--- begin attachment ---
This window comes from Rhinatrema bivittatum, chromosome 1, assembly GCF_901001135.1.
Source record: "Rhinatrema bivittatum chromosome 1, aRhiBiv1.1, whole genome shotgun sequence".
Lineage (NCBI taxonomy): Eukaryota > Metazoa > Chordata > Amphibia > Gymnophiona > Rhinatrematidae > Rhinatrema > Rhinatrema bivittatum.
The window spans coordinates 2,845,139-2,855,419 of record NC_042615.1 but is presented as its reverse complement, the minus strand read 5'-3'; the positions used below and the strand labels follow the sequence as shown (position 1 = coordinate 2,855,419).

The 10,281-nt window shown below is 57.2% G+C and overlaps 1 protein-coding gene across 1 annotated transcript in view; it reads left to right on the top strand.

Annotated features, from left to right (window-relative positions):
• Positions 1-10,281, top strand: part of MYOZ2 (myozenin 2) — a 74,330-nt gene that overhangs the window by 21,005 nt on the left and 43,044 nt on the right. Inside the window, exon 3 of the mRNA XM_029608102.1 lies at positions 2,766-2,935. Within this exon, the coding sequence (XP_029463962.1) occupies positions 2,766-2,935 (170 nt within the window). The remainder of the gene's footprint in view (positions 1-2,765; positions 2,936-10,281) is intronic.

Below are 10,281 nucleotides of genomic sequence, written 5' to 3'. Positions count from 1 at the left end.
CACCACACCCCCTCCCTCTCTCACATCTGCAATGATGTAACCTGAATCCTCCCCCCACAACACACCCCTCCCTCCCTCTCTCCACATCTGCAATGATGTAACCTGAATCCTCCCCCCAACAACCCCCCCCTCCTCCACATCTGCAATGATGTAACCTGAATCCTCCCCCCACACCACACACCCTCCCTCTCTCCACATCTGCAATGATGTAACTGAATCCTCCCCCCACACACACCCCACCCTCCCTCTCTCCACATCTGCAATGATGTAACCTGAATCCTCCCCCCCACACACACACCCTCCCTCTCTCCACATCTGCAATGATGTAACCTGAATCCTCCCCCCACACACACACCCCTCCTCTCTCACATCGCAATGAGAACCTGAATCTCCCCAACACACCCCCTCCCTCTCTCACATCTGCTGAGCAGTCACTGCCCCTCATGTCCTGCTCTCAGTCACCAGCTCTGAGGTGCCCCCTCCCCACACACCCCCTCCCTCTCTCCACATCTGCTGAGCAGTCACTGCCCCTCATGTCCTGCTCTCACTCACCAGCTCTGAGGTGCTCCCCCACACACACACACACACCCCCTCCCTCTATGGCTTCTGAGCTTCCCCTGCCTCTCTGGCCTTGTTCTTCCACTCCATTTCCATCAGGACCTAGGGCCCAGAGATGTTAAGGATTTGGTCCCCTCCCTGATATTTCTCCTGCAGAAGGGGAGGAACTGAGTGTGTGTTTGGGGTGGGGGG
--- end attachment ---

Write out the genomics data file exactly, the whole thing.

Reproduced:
This window comes from Rhinatrema bivittatum, chromosome 1, assembly GCF_901001135.1.
Source record: "Rhinatrema bivittatum chromosome 1, aRhiBiv1.1, whole genome shotgun sequence".
Lineage (NCBI taxonomy): Eukaryota > Metazoa > Chordata > Amphibia > Gymnophiona > Rhinatrematidae > Rhinatrema > Rhinatrema bivittatum.
The window spans coordinates 2,845,139-2,855,419 of record NC_042615.1 but is presented as its reverse complement, the minus strand read 5'-3'; the positions used below and the strand labels follow the sequence as shown (position 1 = coordinate 2,855,419).

The 10,281-nt window shown below is 57.2% G+C and overlaps 1 protein-coding gene across 1 annotated transcript in view; it reads left to right on the top strand.

Annotated features, from left to right (window-relative positions):
• Positions 1-10,281, top strand: part of MYOZ2 (myozenin 2) — a 74,330-nt gene that overhangs the window by 21,005 nt on the left and 43,044 nt on the right. Inside the window, exon 3 of the mRNA XM_029608102.1 lies at positions 2,766-2,935. Within this exon, the coding sequence (XP_029463962.1) occupies positions 2,766-2,935 (170 nt within the window). The remainder of the gene's footprint in view (positions 1-2,765; positions 2,936-10,281) is intronic.

Below are 10,281 nucleotides of genomic sequence, written 5' to 3'. Positions count from 1 at the left end.
CACCACACCCCCTCCCTCTCTCACATCTGCAATGATGTAACCTGAATCCTCCCCCCACAACACACCCCTCCCTCCCTCTCTCCACATCTGCAATGATGTAACCTGAATCCTCCCCCCAACAACCCCCCCCTCCTCCACATCTGCAATGATGTAACCTGAATCCTCCCCCCACACCACACACCCTCCCTCTCTCCACATCTGCAATGATGTAACTGAATCCTCCCCCCACACACACCCCACCCTCCCTCTCTCCACATCTGCAATGATGTAACCTGAATCCTCCCCCCCACACACACACCCTCCCTCTCTCCACATCTGCAATGATGTAACCTGAATCCTCCCCCCACACACACACCCCTCCTCTCTCACATCGCAATGAGAACCTGAATCTCCCCAACACACCCCCTCCCTCTCTCACATCTGCTGAGCAGTCACTGCCCCTCATGTCCTGCTCTCAGTCACCAGCTCTGAGGTGCCCCCTCCCCACACACCCCCTCCCTCTCTCCACATCTGCTGAGCAGTCACTGCCCCTCATGTCCTGCTCTCACTCACCAGCTCTGAGGTGCTCCCCCACACACACACACACACCCCCTCCCTCTATGGCTTCTGAGCTTCCCCTGCCTCTCTGGCCTTGTTCTTCCACTCCATTTCCATCAGGACCTAGGGCCCAGAGATGTTAAGGATTTGGTCCCCTCCCTGATATTTCTCCTGCAGAAGGGGAGGAACTGAGTGTGTGTTTGGGGTGGGGGG